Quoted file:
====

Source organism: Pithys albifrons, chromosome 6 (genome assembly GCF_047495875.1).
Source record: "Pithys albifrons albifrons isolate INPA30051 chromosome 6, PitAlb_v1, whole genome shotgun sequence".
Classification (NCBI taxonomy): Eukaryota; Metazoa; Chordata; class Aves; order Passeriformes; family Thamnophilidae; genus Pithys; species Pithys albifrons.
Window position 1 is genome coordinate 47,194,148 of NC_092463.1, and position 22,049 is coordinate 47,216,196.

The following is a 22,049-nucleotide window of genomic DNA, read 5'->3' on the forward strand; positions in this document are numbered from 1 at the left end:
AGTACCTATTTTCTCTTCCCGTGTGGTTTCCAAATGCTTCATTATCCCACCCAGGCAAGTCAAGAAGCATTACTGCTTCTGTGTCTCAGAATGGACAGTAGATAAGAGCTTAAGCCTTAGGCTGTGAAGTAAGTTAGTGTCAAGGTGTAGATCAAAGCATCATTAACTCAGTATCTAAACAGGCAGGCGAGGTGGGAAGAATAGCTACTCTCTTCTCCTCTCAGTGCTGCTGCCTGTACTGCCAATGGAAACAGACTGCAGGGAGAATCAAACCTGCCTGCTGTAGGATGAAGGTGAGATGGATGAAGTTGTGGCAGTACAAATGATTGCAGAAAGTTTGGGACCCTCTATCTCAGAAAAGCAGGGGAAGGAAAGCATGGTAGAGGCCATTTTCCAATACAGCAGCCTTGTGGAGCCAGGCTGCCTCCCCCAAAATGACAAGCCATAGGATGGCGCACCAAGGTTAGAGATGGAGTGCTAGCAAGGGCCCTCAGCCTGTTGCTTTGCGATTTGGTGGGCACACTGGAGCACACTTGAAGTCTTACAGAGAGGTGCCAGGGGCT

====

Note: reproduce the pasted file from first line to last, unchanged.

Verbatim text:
Source organism: Pithys albifrons, chromosome 6 (genome assembly GCF_047495875.1).
Source record: "Pithys albifrons albifrons isolate INPA30051 chromosome 6, PitAlb_v1, whole genome shotgun sequence".
Classification (NCBI taxonomy): Eukaryota; Metazoa; Chordata; class Aves; order Passeriformes; family Thamnophilidae; genus Pithys; species Pithys albifrons.
Window position 1 is genome coordinate 47,194,148 of NC_092463.1, and position 22,049 is coordinate 47,216,196.

The following is a 22,049-nucleotide window of genomic DNA, read 5'->3' on the forward strand; positions in this document are numbered from 1 at the left end:
AGTACCTATTTTCTCTTCCCGTGTGGTTTCCAAATGCTTCATTATCCCACCCAGGCAAGTCAAGAAGCATTACTGCTTCTGTGTCTCAGAATGGACAGTAGATAAGAGCTTAAGCCTTAGGCTGTGAAGTAAGTTAGTGTCAAGGTGTAGATCAAAGCATCATTAACTCAGTATCTAAACAGGCAGGCGAGGTGGGAAGAATAGCTACTCTCTTCTCCTCTCAGTGCTGCTGCCTGTACTGCCAATGGAAACAGACTGCAGGGAGAATCAAACCTGCCTGCTGTAGGATGAAGGTGAGATGGATGAAGTTGTGGCAGTACAAATGATTGCAGAAAGTTTGGGACCCTCTATCTCAGAAAAGCAGGGGAAGGAAAGCATGGTAGAGGCCATTTTCCAATACAGCAGCCTTGTGGAGCCAGGCTGCCTCCCCCAAAATGACAAGCCATAGGATGGCGCACCAAGGTTAGAGATGGAGTGCTAGCAAGGGCCCTCAGCCTGTTGCTTTGCGATTTGGTGGGCACACTGGAGCACACTTGAAGTCTTACAGAGAGGTGCCAGGGGCT